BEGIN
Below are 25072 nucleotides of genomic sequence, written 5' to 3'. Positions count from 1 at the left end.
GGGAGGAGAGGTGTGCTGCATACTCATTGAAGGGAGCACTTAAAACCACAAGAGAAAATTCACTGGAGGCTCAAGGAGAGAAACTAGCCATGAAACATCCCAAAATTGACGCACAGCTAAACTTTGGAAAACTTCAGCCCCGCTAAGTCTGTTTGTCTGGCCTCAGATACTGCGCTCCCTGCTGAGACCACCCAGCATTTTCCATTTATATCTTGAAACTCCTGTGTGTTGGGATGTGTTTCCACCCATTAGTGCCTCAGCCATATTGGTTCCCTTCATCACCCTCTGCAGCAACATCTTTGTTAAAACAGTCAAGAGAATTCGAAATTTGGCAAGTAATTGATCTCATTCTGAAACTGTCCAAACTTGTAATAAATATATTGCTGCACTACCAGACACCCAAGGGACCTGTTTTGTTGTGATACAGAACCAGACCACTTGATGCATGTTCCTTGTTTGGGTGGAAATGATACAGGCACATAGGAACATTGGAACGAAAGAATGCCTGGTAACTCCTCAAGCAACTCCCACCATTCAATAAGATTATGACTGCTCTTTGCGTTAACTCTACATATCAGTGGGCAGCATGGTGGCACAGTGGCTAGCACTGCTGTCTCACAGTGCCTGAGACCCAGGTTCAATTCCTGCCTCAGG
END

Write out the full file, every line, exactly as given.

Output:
Below are 25072 nucleotides of genomic sequence, written 5' to 3'. Positions count from 1 at the left end.
GGGAGGAGAGGTGTGCTGCATACTCATTGAAGGGAGCACTTAAAACCACAAGAGAAAATTCACTGGAGGCTCAAGGAGAGAAACTAGCCATGAAACATCCCAAAATTGACGCACAGCTAAACTTTGGAAAACTTCAGCCCCGCTAAGTCTGTTTGTCTGGCCTCAGATACTGCGCTCCCTGCTGAGACCACCCAGCATTTTCCATTTATATCTTGAAACTCCTGTGTGTTGGGATGTGTTTCCACCCATTAGTGCCTCAGCCATATTGGTTCCCTTCATCACCCTCTGCAGCAACATCTTTGTTAAAACAGTCAAGAGAATTCGAAATTTGGCAAGTAATTGATCTCATTCTGAAACTGTCCAAACTTGTAATAAATATATTGCTGCACTACCAGACACCCAAGGGACCTGTTTTGTTGTGATACAGAACCAGACCACTTGATGCATGTTCCTTGTTTGGGTGGAAATGATACAGGCACATAGGAACATTGGAACGAAAGAATGCCTGGTAACTCCTCAAGCAACTCCCACCATTCAATAAGATTATGACTGCTCTTTGCGTTAACTCTACATATCAGTGGGCAGCATGGTGGCACAGTGGCTAGCACTGCTGTCTCACAGTGCCTGAGACCCAGGTTCAATTCCTGCCTCAGG